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Lillywhite Dean

Do red cards make a difference?

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I've played a few games where the opposition has been reduced to 10 men. This would normally give me hope of a win but in each of those games, I lost and lost in a manner that suggested having an extra man bared little to no difference on how the game played out.

I struggle to tinker with my tactics that would see me take advantage of having an extra man i.e. stretching the play to create gaps. I guess this is down to the games limitations on the depth of tactics on offer.

How does everyone else take advantage of red card situations?

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how is your team set up? i play a short passing based game with a mid that has high creativity as the playmaker and more often then not i punish 10 man teams

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I've had plenty of games where a red card didn't seem to give much of an advantage to either side and the game flow felt largely unchanged. It feels weird but SI could cite plenty of real life examples where a red card didn't have an impact on the outcome (last week's Man United v Bournemouth being the most recent example that springs to mind). 

Other than that, I do what makes sense. If I'm up a man, I tweak to attack more. If I'm down a man, I'll take out an attacker to plug the gap (unless the attacker went off then no change)

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The biggest problem playing against sides with 10 men is that they tend to hunker down and unless you have creative players it can be hard to find space to get clear cut chances in those circumstances .... 

When I'm playing with less able teams (I generally start as Eastbourne Boro because they're 'local' to Brighton) the method I tend to use in such circumstances is NOT to go attacking, but instead to setup my team to be patient and draw out the opposition, counter attacking when the opportunity arises .... if I push onto them and attack then while it'll often allow me to snatch a victory it sometimes leads to embaressing defeats where they break away and score with their only shot, counter attacking tends to avoid that fate more consitently for me and once we're a goal up the opposition tends to look to equalize and leave more space at the back, leading to more goals ...

(obviously each manager has their own ideas of what works for them - this suits my sides, partially because at that level I go for pace more than guile in my attacking players)

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11 hours ago, Marc Vaughan said:

The biggest problem playing against sides with 10 men is that they tend to hunker down and unless you have creative players it can be hard to find space to get clear cut chances in those circumstances ....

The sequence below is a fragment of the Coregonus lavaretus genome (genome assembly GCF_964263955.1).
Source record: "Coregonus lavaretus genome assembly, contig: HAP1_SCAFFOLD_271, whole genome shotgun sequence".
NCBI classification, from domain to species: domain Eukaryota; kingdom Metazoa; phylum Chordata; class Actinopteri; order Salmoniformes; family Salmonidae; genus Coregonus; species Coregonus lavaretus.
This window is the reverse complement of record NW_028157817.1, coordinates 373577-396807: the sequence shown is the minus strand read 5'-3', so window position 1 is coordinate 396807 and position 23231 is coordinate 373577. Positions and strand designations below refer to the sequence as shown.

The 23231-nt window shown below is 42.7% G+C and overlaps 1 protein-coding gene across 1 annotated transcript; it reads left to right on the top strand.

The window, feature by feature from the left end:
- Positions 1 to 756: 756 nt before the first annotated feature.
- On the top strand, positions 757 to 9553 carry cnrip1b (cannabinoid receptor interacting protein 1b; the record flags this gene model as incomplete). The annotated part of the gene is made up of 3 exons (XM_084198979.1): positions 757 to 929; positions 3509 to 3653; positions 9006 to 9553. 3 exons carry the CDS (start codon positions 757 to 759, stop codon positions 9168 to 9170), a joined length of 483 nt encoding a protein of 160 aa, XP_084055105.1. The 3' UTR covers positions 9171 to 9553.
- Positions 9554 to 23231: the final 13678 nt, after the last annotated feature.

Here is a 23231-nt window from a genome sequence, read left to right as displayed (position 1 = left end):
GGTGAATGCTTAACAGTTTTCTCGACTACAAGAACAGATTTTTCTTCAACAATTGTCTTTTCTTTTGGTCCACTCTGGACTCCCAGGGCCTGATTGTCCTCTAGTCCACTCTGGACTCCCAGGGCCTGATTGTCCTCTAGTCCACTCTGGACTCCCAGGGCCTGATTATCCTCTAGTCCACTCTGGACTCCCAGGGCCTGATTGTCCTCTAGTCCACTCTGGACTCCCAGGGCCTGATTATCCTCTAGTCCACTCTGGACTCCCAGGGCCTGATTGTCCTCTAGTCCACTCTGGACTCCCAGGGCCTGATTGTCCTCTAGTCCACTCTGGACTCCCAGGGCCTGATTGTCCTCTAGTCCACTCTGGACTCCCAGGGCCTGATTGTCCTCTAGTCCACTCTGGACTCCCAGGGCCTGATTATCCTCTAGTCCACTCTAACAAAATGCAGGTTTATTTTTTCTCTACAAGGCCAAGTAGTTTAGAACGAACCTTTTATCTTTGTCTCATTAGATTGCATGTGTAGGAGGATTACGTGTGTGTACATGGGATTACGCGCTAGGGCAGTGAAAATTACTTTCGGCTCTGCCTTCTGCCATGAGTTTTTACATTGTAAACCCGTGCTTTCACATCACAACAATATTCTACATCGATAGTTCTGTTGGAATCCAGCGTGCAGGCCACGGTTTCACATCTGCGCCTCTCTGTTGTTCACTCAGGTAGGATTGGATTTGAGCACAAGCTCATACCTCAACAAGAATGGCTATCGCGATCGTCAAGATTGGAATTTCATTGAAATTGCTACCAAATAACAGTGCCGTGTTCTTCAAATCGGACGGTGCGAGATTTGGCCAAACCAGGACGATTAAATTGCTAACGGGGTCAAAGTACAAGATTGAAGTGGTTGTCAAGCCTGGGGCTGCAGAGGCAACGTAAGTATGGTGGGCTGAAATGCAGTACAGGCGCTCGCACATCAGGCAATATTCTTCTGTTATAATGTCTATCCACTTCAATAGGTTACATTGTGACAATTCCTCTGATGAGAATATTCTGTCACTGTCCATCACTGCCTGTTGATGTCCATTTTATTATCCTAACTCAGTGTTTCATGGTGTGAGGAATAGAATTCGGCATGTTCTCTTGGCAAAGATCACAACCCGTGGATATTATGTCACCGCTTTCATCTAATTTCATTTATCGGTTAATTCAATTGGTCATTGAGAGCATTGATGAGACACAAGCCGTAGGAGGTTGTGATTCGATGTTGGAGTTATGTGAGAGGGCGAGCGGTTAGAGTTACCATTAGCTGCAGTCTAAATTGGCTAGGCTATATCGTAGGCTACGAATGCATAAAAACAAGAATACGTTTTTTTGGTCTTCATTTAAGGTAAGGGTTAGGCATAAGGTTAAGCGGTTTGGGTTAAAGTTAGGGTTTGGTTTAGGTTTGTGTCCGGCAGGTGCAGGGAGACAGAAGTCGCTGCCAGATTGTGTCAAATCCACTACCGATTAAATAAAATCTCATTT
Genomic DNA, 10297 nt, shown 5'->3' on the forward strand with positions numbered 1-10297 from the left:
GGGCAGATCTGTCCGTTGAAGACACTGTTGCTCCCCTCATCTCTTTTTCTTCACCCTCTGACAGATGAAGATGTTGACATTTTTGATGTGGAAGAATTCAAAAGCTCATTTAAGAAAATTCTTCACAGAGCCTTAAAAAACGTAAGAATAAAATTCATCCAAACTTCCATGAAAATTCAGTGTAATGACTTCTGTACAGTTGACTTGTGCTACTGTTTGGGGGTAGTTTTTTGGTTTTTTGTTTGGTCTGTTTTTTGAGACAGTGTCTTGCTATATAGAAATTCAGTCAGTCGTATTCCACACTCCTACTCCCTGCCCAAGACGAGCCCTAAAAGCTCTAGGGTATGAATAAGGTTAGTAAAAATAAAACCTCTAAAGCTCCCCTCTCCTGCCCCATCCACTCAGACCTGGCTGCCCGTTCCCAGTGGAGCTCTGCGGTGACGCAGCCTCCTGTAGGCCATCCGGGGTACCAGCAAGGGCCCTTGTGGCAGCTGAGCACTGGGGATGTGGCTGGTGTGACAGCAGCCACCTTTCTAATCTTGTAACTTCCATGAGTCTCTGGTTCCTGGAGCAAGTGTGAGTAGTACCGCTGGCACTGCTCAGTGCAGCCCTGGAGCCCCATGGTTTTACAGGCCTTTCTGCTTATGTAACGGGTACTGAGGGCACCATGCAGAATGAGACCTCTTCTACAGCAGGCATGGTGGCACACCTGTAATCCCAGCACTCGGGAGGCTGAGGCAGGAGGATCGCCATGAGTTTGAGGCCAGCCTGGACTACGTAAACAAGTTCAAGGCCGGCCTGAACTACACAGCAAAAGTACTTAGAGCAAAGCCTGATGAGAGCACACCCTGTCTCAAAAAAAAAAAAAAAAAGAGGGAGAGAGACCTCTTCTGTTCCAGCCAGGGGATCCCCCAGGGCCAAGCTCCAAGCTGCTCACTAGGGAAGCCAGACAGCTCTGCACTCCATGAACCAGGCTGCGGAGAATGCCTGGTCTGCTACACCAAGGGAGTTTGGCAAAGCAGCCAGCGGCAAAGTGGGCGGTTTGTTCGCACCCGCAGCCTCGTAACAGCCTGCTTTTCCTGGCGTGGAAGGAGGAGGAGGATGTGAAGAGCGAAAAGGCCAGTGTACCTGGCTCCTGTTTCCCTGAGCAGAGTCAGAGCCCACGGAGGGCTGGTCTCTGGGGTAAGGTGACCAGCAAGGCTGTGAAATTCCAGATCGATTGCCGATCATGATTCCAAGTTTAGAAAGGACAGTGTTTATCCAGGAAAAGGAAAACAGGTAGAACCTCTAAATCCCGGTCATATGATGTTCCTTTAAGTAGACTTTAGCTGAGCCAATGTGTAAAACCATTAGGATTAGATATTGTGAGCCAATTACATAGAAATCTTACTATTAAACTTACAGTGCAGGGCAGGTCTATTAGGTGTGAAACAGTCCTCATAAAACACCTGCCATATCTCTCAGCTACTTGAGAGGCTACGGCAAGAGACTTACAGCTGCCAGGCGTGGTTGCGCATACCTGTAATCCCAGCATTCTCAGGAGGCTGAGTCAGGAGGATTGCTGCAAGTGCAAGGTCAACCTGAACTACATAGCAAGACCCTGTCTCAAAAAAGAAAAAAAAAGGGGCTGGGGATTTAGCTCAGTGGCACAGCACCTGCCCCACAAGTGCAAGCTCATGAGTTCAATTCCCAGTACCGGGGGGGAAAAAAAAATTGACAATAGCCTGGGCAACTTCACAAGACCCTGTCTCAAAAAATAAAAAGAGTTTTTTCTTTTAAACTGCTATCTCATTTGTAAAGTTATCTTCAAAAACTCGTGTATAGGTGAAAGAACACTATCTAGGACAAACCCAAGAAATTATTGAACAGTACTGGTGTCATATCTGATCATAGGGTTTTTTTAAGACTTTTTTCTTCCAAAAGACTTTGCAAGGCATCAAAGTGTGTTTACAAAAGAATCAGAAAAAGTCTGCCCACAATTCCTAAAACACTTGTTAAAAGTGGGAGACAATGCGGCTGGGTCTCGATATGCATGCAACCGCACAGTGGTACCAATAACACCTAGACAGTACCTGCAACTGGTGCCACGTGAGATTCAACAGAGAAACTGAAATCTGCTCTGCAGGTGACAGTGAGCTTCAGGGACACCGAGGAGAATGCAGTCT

When I'm playing with less able teams (I generally start as Eastbourne Boro because they're 'local' to Brighton) the method I tend to use in such circumstances is NOT to go attacking, but instead to setup my team to be patient and draw out the opposition, counter attacking when the opportunity arises .... if I push onto them and attack then while it'll often allow me to snatch a victory it sometimes leads to embaressing defeats where they break away and score with their only shot, counter attacking tends to avoid that fate more consitently for me and once we're a goal up the opposition tends to look to equalize and leave more space at the back, leading to more goals ...

(obviously each manager has their own ideas of what works for them - this suits my sides, partially because at that level I go for pace more than guile in my attacking players)

I suppose my concern Marc, is does FMM have the range of tactical options on offer to exploit teams with a player sent off? For example, if this situation occurred in FMT2017, I would change my tactics to a 'control' way of playing. I would have my team passing the ball around, tiring the opposition out, and waiting for the gaps to appear in defence for that incisive pass (much like how you've described in your post). But trying to apply that sort of tactic in FMM 2017 is not so obvious. In all of those situations where I have lost to ten men, I have been playing a balanced counter style of football. So I wasn't going gung-ho in attack, well not until the 80 minute mark where I needed to go for broke (because by then the opposition had already scored). I'm sure you can tinker with the tactics on offer to improve your chances of winning (because playing against 10 men offers no guarantees of winning or avoiding defeat) but having looked at the match stats - possession, shots on goal etc, it really felt to me that there wasn't a numerical advantage.